As a government contractor, indirect cost pool rates may seem confusing or unnecessary. Nothing could be further from the truth! The rates are sometimes referred to as Defense Contract Audit Agency (DCAA) rates because DCAA is the agency whose purpose is to audit suppliers’ rates or Federal Acquisition Regulation (FAR) rates because they are governed in FAR Part 31. These rates actually help companies manage their business profitably and manage costs consistently. This article breaks down the basics, explains why indirect rates are important, and provides some of Scout Environmental’s tips/practices to help you as clients and partners.
1. What are indirect rates?
- Whereas direct rates are associated with direct costs of producing goods or providing services, indirect costs are associated with general business expenses. Indirect rates separate the indirect costs into pools based on where the cost belongs.
- Applying indirect rates is a method of distributing company costs and applying them to projects in a fair and reasonable manner.
- The basic pools are:
- Fringe – accumulation of employer-paid benefits and their administration.
- Overhead – accumulation of costs related to an office(s) such as rent, utilities and maintenance.
- G&A (General & Administrative) – accumulation of costs relating to the administration of the company such as insurance, licenses, dues and business development.
- Costs such as donations, interest, alcohol, fines & penalties are “expressly unallowable” and not included in any of the pools.
- Cost pools are a uniform way to make sure all allowable costs are captured and reimbursed by the client.
2. Why are indirect rates important?
- The most important piece, in my opinion, is to know what needs to be added to an employee’s raw labor rate so the company charges the client a labor rate that will cover allowable company costs. It’s important to know if you charge a client $150 per hour that the rate will cover the costs to pay the employee, the costs associated with running the company and have some profit.
- Indirect rates are also important to allow a federal government contracting officer to see what costs are being added to the raw labor rate and to determine if these rates are within industry standards. A contracting officer can then see the indirect rates and at a glance determine if they are acceptable for their contract.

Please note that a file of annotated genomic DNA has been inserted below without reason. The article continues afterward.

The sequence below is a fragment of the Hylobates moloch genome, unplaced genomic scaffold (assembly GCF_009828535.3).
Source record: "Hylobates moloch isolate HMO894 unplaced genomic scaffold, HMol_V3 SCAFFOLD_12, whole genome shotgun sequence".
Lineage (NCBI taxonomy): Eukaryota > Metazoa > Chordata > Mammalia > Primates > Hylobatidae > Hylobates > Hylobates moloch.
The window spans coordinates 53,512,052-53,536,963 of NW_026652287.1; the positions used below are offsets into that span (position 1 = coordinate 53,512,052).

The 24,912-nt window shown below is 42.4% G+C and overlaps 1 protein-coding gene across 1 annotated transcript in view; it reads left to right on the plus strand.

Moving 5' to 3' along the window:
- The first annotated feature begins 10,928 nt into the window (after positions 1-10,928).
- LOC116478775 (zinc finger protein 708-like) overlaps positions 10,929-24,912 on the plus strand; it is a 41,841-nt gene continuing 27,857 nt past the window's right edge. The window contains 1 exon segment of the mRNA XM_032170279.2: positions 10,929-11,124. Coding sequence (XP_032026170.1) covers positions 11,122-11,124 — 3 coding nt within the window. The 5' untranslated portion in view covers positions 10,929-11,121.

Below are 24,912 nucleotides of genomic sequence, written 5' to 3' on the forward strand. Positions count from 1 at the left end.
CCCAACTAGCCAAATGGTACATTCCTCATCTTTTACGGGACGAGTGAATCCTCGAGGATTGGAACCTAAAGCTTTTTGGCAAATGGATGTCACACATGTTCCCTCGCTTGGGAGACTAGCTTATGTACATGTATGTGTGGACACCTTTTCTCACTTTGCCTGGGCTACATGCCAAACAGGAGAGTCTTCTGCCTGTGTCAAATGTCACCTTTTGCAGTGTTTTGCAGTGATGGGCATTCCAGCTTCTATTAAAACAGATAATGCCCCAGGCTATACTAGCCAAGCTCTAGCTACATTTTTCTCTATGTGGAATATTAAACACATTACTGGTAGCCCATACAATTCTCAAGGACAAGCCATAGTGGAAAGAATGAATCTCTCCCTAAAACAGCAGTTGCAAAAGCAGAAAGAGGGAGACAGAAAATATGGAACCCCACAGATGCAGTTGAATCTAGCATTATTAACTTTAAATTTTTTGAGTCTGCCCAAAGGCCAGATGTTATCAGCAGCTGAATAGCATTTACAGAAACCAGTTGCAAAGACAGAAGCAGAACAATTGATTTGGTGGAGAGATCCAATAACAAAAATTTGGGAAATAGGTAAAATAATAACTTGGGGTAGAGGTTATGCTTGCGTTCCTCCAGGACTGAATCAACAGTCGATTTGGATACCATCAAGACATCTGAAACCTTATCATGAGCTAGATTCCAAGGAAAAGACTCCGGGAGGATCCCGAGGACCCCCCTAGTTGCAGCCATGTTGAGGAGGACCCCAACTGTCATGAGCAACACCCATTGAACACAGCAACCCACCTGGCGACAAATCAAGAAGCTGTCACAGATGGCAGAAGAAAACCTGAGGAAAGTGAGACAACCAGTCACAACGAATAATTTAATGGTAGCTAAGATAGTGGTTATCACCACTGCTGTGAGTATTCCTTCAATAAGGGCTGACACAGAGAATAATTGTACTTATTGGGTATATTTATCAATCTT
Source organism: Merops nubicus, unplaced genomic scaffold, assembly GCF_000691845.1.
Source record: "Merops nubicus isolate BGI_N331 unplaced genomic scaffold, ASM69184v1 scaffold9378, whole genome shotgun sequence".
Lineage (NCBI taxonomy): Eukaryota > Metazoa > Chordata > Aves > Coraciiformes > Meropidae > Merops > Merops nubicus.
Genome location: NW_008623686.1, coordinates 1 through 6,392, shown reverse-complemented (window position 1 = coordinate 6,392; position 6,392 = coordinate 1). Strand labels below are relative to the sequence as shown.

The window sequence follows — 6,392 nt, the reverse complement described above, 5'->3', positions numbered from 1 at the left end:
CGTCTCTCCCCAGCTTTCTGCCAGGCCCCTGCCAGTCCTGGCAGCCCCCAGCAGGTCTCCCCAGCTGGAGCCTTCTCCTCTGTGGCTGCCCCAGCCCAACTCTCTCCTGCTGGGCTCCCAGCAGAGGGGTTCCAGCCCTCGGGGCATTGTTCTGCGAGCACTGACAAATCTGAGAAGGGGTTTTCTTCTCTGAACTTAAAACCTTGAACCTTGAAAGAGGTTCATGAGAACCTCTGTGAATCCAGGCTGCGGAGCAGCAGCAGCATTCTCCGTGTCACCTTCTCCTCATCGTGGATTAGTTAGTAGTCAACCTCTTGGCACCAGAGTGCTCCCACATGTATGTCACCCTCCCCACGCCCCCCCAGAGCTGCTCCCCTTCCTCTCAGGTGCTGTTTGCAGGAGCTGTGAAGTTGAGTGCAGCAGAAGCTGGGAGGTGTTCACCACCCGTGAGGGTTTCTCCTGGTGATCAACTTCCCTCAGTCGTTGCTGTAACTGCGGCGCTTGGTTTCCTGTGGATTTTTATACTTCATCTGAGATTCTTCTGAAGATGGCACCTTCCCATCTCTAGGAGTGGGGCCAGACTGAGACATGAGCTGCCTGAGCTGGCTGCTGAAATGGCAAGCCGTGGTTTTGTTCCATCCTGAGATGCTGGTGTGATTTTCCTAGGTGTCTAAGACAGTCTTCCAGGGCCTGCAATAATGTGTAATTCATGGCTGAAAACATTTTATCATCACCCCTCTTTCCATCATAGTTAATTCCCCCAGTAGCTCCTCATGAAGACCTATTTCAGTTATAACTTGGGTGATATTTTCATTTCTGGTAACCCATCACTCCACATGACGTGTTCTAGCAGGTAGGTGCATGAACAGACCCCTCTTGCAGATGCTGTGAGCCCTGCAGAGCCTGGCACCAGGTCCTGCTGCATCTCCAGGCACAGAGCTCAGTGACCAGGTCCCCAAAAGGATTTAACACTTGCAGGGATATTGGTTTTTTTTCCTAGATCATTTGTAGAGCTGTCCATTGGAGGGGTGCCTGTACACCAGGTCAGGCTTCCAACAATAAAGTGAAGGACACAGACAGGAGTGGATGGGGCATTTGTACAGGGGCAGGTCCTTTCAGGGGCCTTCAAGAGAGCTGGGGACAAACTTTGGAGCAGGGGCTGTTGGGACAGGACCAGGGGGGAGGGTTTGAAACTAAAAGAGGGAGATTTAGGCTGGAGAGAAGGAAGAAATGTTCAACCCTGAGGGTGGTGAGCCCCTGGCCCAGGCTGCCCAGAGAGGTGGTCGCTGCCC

- Contracting officers can also be assured that every company is properly accumulating in the correct cost pool based on FAR Part 31 guidance. Based on standardized guidance, all companies will have the same costs in the same pool making the calculations fair and equal.
- All federal government contractors are required to properly calculate rates and provide the buildup (or backup) for auditing at any time. If the indirect rate calculation is built in and part of a company’s everyday business practices, they are then easily defendable when audited or questioned through the proposal/award process.
3. What is the difference between actual and provisional rates, and why does it matter?
- All companies are required to have provisional rates for each fiscal year.
- The rates are developed from that year’s budget.
- Provisional rates are used to load labor rates for work during the upcoming year.
- Actual rates are calculated on the actual cost the company incurs.
- Actual rates are used to “true up” the costs monthly or annually to determine the actual costs of projects.
- For time and materials (also referred to as T&M) and cost plus fixed fee (also referred to as CPFF) projects, the rates will be “trued up” to actual and additional amounts billed (if higher than the provisional rates) or reimbursed to the client (if lower than the provisional rates) through the “Incurred Cost Submittal” process each year.
Small businesses should be sure to incorporate the rate development within their accounting structure. Doing so will reduce the risk with any proposal or award if rates are audited. It is better to be prepared and have the ability to easily defend your company’s rates than scramble to put together a FAR requirement after the fact. Comprehensive preparation should be done regardless so that final rates match what was proposed. The best advice is to have a professional who is well versed in rate development to educate, guide and help with implementation. It is a one-time investment in your business that can greatly avoid problems later on.
Scout Environmental is confident that our rate development and accounting practices meet DCAA requirements making Scout a trusted partner for both clients and partners.
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